We got on the road by 9:15 this morning. It was a 7 hour drive to Grapevine, mostly along US287. Were staying at The Vineyards RV Resort ($57 with GSC) in Grapevine. It’s the nicest RV park in the DFW area and we stayed here last June before we hit the road. It felt like coming home! We have a busy week ahead. David is working Tuesday and Wednesday. Both of us have Dentist/Doctor appointments while we are in town and we have friends and family to catch up with before we leave on Friday.
Monday, April 22, 2019
We thought we would get back down to Palo Duro Canyon State Park on Saturday for a hike. But when we remembered Saturday was National Parks day, given the popularity of Palo Duro, we figured it would be back, so we decided to go Sunday instead. After watching the Easter church service online, we headed down to Canyon for Mexican food Sunday and then on to the park. Being a small town, on Easter, not surprisingly, all the Mexican food restaurants were closed! But we found a café that was open and we got lunch. When we got to the entrance for Palo Duro Canyon State Park, we realized we had forgotten something very important, the southwestern tradition of Easter Sunday Family Picnics!. The Park was packed with families having the Easter picnics. Fortunately, the trails we choose to hike were not too busy. We hiked the Paseo Del Rio and a portion of the Rojo Grande trail. Both of these follow the river in the bottom of the Canyon. It was about 2.5 miles total, being at the bottom of the canyon, it was hotter (95-100F) and since the trees had not bloomed out yet, it was very sunny. But it was a fun hike and it felt good to get out and stretch our legs. Critter sighting: A large Road Runner (but no coyote).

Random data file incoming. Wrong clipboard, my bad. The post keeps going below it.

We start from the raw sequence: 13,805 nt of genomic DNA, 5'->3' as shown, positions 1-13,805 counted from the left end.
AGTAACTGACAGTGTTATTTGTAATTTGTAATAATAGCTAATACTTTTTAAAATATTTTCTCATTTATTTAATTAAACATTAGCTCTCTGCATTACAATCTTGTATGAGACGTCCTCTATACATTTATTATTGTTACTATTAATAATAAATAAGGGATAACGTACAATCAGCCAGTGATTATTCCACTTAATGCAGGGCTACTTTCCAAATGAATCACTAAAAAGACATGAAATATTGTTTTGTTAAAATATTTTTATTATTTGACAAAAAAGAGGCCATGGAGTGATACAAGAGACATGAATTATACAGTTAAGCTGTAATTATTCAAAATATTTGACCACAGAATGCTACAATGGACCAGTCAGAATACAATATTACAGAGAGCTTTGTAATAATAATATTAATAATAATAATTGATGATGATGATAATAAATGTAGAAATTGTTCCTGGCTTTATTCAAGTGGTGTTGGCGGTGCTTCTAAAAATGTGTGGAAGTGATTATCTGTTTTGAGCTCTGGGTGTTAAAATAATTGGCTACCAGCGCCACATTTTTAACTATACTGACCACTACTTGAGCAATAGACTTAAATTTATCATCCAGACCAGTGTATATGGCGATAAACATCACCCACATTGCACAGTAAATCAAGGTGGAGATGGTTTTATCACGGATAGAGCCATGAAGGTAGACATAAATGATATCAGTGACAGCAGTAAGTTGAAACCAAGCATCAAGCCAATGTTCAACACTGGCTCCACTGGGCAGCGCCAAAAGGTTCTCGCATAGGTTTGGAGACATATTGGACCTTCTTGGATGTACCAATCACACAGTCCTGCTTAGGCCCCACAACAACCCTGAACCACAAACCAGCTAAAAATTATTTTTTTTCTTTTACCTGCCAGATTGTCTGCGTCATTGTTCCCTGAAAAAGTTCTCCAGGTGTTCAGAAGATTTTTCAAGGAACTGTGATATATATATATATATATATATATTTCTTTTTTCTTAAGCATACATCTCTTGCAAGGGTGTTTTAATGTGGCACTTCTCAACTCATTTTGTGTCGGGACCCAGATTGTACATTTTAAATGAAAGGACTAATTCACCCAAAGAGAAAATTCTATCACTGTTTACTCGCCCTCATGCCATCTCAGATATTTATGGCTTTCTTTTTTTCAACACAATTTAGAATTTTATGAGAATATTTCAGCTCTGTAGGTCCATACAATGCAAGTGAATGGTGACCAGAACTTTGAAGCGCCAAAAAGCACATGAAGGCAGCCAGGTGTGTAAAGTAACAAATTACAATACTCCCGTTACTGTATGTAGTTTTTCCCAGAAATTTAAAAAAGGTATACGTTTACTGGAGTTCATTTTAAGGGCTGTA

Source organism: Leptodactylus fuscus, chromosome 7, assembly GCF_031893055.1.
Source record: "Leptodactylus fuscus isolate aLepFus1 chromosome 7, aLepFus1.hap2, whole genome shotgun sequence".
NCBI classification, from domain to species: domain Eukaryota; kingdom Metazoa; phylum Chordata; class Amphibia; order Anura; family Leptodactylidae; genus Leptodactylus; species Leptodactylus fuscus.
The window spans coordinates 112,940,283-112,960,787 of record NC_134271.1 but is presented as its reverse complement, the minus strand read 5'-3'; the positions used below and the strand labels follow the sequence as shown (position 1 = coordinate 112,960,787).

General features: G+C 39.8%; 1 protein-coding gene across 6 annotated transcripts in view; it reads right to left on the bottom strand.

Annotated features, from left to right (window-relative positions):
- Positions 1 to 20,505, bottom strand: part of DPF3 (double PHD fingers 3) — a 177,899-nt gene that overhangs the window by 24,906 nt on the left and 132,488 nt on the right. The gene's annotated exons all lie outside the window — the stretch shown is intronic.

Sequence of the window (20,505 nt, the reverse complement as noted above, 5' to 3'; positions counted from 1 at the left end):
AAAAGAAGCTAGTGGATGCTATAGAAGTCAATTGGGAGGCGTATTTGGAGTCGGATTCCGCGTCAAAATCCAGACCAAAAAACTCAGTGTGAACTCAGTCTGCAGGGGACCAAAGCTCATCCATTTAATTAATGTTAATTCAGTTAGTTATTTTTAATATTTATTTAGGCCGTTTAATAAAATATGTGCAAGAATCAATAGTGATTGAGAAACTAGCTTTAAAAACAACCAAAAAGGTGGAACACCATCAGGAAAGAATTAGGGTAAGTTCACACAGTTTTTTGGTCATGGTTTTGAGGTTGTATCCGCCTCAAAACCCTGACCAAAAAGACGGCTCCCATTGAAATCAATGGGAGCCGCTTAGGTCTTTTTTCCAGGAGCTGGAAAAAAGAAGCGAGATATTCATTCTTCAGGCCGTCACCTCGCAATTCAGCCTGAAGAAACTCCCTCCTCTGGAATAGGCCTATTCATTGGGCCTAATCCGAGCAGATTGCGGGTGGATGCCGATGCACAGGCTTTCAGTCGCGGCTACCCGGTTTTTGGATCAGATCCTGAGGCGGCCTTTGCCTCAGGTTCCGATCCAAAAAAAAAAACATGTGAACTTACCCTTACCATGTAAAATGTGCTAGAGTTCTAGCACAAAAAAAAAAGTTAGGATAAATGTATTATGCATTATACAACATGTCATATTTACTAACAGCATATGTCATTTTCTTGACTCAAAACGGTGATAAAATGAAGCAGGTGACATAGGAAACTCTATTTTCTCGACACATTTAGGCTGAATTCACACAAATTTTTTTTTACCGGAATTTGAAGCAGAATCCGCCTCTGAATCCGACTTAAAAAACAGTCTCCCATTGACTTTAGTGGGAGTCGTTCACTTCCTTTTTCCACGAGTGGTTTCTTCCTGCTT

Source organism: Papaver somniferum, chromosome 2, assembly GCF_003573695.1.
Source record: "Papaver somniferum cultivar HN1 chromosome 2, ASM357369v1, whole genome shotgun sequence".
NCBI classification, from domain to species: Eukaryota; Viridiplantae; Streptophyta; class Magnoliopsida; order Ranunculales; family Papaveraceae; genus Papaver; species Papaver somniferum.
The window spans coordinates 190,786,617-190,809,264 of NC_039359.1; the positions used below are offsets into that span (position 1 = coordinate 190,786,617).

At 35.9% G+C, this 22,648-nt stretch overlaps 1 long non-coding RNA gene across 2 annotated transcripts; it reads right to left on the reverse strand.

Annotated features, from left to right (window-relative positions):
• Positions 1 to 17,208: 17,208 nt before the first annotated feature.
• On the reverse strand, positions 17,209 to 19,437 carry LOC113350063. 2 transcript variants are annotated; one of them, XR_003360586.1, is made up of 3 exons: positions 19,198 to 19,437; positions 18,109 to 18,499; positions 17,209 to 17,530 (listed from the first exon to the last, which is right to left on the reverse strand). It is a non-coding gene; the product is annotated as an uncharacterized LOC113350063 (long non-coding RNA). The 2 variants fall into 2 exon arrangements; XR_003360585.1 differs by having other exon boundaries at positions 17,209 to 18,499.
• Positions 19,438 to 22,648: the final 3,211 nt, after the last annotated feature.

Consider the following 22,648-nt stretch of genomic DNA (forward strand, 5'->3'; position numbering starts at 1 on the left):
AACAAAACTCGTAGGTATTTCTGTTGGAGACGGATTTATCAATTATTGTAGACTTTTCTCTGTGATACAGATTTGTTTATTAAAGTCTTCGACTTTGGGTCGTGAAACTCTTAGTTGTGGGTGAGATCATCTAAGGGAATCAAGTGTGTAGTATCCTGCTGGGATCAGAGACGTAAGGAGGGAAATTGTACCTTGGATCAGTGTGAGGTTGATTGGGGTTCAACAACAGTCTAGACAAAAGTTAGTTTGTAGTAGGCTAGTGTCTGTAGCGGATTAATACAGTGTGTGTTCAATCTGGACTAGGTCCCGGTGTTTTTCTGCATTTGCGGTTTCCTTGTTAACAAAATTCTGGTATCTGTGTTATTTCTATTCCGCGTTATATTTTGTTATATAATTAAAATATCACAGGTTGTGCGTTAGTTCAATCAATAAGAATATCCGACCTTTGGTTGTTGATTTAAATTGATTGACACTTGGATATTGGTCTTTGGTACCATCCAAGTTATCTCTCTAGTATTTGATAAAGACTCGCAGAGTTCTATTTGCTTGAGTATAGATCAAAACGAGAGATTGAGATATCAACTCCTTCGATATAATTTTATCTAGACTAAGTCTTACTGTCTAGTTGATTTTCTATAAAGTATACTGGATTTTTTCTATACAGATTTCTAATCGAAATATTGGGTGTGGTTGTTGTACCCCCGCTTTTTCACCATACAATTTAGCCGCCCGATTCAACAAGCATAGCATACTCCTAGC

|Palo Duro Canyon|
|On the Trail|
|Prairie Dog Town Fork of the Red River at the bottom of the canyon|
|Cowboy Dugout from the Ranching period|
Friday, April 19, 2019
We left Capulin, after saying good bye to our neighbors Deb and Bill, for Amarillo. It’s only a four hour drive, so we were not in a hurry. Were staying at Oasis RV Resort ($53.10 with GSC) west of town. This is our fourth time to stay here. It’s really easy to get to but far enough away from the freeway that there is not a lot of noise. Were only here for three nights as we work our way back to the DFW area.
We waited until the afternoon to drive the short distance to Capulin Volcano NM to let it warm up a bit. The winds were blowing 10-15MPH, which made it a bit chilly. Leslie had been up late the night before, so David was trying to be quiet when he got up in the morning. But when I lit the stove for morning coffee, it went out indicating the propane tank had run out. So, when he went out to switch the tanks, he noticed a leak as he opened the value on the second tank. So he had to work on the leak. Unfortunately the propane tank is right under the bed. After getting it fixed, one of the other folks in the park had to stop by to talk about our rig and then our trucks (Ford verses GMC). As if that was not enough, as David sat down in the RV, the car alarm went off! Poor Leslie didn’t stand a chance of getting back to sleep!
Around one, we went to the visitor center and collected our 32ndPassport Stamp. Our Americas Park pass had expired so we picked up another year pass and of course watched the park movie.